In Tacky’s Revolt, Brown is cautious about white descriptions of insurgent violence because “the more they narrated black violence … the easier it was to suppress the revolt without concern for black lives.” Similarly, Barcia shows that Black lives only mattered in the 19th-century slave trade because of their value as labor.

White supremacy is still pervasive in the 21st century, and the remapping of the Americas is still a work in progress. The soldiers in the Jamaican insurrection of 1760, Brown shows us, envisioned a world where “white rule would have no sway.” Yet, centuries later, that same battle is being waged today.


This article was commissioned by Annette Joseph-Gabrielicon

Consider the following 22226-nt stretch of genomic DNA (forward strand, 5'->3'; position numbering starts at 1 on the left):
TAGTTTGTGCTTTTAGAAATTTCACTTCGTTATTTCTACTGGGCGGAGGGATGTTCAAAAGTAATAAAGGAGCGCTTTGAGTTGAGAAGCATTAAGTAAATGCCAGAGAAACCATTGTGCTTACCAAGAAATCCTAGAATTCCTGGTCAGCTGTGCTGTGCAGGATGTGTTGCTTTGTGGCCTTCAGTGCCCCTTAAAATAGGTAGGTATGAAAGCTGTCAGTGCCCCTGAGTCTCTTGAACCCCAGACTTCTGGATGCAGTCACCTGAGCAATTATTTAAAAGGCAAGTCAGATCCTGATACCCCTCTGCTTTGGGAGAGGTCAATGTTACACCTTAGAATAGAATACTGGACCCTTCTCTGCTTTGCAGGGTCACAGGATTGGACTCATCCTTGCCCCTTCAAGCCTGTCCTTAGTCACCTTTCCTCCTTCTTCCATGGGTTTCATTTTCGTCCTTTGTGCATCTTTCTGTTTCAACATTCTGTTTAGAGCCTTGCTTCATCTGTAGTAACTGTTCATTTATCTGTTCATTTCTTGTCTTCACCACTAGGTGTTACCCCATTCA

1. For a recent study on white women enslavers in the United States, see Stephanie E. Jones-Rogers, They Were Her Property: White Women as Slave Owners in the American South (Yale University Press, 2019).
  2. Michel-Rolph Trouillot, Silencing the Past: Power and the Production of History, 20th Anniversary Edition (Beacon Press, 2015).
  3. Marisa Fuentes, Dispossessed Lives: Enslaved Women, Violence, and the Archive, (University of Pennsylvania Press, 2016), pp. 78, 123.
  4. On the “afterlife of slavery,” see Saidiya Hartman, Lose Your Mother: A Journey Along the Atlantic Slave Route (Farrar, Straus & Giroux, 2008).
  5. See also Rana Hogarth, Medicalizing Blackness: Making Racial Difference in the Atlantic World, 17801840 (University of North Carolina Press, 2017).
  6. Slave Voyages, “Transatlantic Slave Trade—Estimates” (accessed November 10, 2020).
  7. Stephanie E. Smallwood, Saltwater Slavery: A Middle Passage from Africa to American Diaspora (Harvard University Press, 2007), 137.
Featured image: Monument to 1795 Slave Revolt, Landhuis Kenepa, Curaçao (2010). Photograph by Charles Hoffman / Wikimedia Commons